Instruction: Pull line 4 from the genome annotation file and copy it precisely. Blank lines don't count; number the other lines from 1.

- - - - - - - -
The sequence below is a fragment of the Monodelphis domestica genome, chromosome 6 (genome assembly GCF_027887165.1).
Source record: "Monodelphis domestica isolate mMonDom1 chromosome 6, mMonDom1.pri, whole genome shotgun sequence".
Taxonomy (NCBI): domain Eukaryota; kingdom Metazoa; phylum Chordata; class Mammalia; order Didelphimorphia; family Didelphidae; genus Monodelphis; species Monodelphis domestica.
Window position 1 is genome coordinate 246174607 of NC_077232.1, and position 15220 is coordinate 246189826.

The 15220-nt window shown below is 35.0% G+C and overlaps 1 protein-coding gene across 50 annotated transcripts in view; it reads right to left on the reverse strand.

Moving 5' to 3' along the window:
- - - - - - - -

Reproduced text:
Window position 1 is genome coordinate 246174607 of NC_077232.1, and position 15220 is coordinate 246189826.